AFAP partners with Mozambique soil science

11 Nov 2014
The African Fertilizer and Agribusiness Partnership (AFAP) signed a Memorandum of Understanding with Instituto Superior Politecnico de Manica (ISPM) Soil laboratory to advance Mozambique’s soil and fertilizer testing capabilities. The MoU will enable ISPM to provide tailored fertilizer recommendations, according to soil type and crop, to farmers across the country.

AFAP and ISPM consolidated their efforts towards improving fertilizer quality across the Beira Agricultural Growth Corridor (BAGC), through the development and systematic fertilizer testing services targeting fertilizer blending companies, importers and agro-dealers in central Mozambique.
Jason Scarpone (President and CEO: AFAP) said the improved laboratories will enable blenders and fertilizer suppliers to distribute the right fertilizer blends to smallholder farmers as per the soil and crop needs. The facility is targeting the development of a system that allows for regular fertilizer quality control from the blending of fertilizer to its use.

Through the partnership, AFAP will provide the necessary financial support, technical backstop and monitor the implementation and management of the laboratory. “From beginning to end, this will be a collaborative eff ort. ISPM and AFAP are providing assistance to smallholder farmers who at times do not understand the nutrient needs of their farm soils.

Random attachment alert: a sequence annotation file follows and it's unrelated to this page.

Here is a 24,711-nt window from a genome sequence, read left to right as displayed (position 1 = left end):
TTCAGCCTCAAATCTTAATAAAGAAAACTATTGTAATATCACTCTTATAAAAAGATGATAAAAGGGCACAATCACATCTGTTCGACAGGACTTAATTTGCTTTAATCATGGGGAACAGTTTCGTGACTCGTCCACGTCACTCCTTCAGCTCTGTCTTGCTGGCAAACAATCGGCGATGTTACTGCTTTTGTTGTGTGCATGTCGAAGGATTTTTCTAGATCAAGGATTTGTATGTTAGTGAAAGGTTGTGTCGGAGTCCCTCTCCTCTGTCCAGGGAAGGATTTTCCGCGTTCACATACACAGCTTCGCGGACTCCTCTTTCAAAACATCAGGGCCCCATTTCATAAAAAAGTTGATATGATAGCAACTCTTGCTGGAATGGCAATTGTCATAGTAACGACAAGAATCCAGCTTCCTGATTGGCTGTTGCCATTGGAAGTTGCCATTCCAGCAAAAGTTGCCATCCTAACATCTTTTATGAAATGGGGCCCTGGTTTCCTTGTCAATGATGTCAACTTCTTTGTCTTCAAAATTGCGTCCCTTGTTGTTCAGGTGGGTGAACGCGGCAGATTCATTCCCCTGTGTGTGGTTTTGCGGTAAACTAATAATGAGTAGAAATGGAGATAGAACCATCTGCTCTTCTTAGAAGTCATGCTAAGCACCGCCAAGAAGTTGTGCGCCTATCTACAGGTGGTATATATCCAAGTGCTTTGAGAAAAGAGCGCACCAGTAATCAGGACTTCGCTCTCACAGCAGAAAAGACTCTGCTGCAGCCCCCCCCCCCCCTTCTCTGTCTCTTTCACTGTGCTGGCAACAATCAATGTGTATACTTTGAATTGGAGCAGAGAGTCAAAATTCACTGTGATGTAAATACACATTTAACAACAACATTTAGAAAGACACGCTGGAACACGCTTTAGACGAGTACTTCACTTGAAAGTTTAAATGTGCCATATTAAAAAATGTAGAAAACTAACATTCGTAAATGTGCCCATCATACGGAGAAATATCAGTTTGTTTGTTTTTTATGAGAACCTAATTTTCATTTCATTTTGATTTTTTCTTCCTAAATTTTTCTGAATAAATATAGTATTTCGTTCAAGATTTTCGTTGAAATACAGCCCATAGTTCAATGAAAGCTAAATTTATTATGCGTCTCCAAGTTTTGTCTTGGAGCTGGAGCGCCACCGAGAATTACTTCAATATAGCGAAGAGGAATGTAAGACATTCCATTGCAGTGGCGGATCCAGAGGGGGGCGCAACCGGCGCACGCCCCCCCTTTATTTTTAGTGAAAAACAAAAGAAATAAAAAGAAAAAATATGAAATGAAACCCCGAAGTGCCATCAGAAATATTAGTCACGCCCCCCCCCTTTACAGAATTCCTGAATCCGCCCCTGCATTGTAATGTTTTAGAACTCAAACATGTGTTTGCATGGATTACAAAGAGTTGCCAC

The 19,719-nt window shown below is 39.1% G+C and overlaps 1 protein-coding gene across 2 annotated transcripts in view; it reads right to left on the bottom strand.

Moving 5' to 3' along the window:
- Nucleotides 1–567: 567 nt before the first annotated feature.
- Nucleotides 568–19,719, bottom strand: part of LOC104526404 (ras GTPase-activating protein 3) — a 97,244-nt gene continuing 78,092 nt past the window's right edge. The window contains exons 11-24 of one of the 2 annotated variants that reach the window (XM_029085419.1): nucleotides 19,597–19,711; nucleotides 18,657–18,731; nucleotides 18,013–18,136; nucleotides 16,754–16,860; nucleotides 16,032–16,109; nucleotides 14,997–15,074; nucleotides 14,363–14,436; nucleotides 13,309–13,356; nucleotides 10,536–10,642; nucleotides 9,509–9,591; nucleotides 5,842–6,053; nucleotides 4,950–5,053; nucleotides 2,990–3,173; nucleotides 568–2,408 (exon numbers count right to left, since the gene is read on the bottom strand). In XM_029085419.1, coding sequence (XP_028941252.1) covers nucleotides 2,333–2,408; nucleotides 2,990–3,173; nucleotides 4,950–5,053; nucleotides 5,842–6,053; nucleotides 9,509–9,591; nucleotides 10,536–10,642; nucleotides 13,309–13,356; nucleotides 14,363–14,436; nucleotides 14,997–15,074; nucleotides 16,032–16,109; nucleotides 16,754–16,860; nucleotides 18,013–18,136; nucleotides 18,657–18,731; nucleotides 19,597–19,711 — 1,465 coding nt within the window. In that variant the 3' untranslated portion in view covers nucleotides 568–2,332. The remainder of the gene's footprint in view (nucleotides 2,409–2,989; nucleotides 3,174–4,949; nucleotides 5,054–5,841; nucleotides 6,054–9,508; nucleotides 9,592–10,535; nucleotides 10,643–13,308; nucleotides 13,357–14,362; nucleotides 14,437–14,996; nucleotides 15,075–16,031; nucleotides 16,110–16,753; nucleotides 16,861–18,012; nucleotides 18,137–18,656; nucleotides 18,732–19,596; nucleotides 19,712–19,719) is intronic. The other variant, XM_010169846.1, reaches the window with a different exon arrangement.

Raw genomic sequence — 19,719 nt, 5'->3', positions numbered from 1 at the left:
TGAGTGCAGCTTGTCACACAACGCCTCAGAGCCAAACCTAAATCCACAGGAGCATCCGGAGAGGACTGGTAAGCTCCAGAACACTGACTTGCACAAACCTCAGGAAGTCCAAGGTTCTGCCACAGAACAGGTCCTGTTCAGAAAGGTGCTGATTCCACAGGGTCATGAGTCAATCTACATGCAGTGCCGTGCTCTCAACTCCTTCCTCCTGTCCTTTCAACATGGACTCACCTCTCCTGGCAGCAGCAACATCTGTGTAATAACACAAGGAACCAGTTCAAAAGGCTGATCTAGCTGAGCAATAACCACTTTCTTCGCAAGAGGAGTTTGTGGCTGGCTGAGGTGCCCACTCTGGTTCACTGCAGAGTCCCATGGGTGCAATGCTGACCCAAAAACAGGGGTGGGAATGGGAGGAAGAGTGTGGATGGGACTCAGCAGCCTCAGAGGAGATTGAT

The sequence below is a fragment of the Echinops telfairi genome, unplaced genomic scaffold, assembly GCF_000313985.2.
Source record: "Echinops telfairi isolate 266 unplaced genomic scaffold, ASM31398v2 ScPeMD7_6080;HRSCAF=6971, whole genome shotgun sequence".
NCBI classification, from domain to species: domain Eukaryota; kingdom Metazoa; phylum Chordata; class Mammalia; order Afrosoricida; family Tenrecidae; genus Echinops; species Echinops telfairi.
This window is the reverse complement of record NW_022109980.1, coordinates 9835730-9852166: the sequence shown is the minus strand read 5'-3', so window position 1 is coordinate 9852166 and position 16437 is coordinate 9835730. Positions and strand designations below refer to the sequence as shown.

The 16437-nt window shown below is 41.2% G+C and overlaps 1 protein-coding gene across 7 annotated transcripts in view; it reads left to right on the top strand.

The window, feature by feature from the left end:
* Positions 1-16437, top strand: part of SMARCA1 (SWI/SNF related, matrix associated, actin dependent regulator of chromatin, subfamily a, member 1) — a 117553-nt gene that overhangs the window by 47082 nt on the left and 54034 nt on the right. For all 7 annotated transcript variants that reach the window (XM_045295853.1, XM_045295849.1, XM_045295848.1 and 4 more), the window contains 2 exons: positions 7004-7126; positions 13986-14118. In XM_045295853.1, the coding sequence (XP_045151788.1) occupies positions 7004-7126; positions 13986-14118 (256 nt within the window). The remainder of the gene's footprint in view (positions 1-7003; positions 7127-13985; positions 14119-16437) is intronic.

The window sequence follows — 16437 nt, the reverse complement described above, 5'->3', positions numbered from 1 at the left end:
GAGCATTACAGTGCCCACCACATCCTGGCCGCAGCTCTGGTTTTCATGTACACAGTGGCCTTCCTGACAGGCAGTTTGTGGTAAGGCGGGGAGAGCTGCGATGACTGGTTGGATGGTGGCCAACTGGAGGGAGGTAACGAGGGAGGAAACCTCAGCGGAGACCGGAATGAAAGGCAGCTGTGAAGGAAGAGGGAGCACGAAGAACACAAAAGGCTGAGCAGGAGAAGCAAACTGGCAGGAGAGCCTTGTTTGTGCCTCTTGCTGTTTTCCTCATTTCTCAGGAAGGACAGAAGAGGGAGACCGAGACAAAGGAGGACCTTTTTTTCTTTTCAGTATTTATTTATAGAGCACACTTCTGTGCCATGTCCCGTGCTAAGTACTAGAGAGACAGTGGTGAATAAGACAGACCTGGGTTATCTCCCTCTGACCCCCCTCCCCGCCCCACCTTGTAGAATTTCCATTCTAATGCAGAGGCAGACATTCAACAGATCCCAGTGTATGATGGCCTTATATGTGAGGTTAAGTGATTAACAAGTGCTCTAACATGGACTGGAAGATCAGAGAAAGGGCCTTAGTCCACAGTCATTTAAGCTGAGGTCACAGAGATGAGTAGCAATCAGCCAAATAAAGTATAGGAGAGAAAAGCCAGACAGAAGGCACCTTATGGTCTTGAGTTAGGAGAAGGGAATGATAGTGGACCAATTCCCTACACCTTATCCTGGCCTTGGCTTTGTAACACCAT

Through a better understanding of which fertilizers to use and which blends to purchase, we are optimistic that productivity and incomes from yields will skyrocket,” Cecilia Khupe (Program Director: AFAP) said.

AFAP has in the past been working extensively to boost agriculture productivity in the central region of Mozambique by cheering strong decision support systems and services, which extended to the support.
“When we decided to open an office in Mozambique, we saw the potential of a country that would not only be a gateway to the southern region, but a country that could easily use it’s available resources to supply food to the rest of the continent,” Khupe said. She added that although the country possesses all these resources (land and water) there needs to be plans in place on how we make the most of them.
“Partnering with a soil lab is imperative and a welcome partnership, because we get to find out which fertilizer combinations will work with which soils to get the most yields,” Khupe said.

A problem that Mozambique faces is that many smallholder farmers use one type of fertilizer (a blend of NPK 12:24:12) and consequently reaping very lower yields, which is the reason why many have decided to scrap the idea of using fertilizer altogether.

“AFAP is on the ground, in the policy rooms and now in the science labs to ensure that an African Green Revoluti on becomes a reality in the near future,” Khupe said.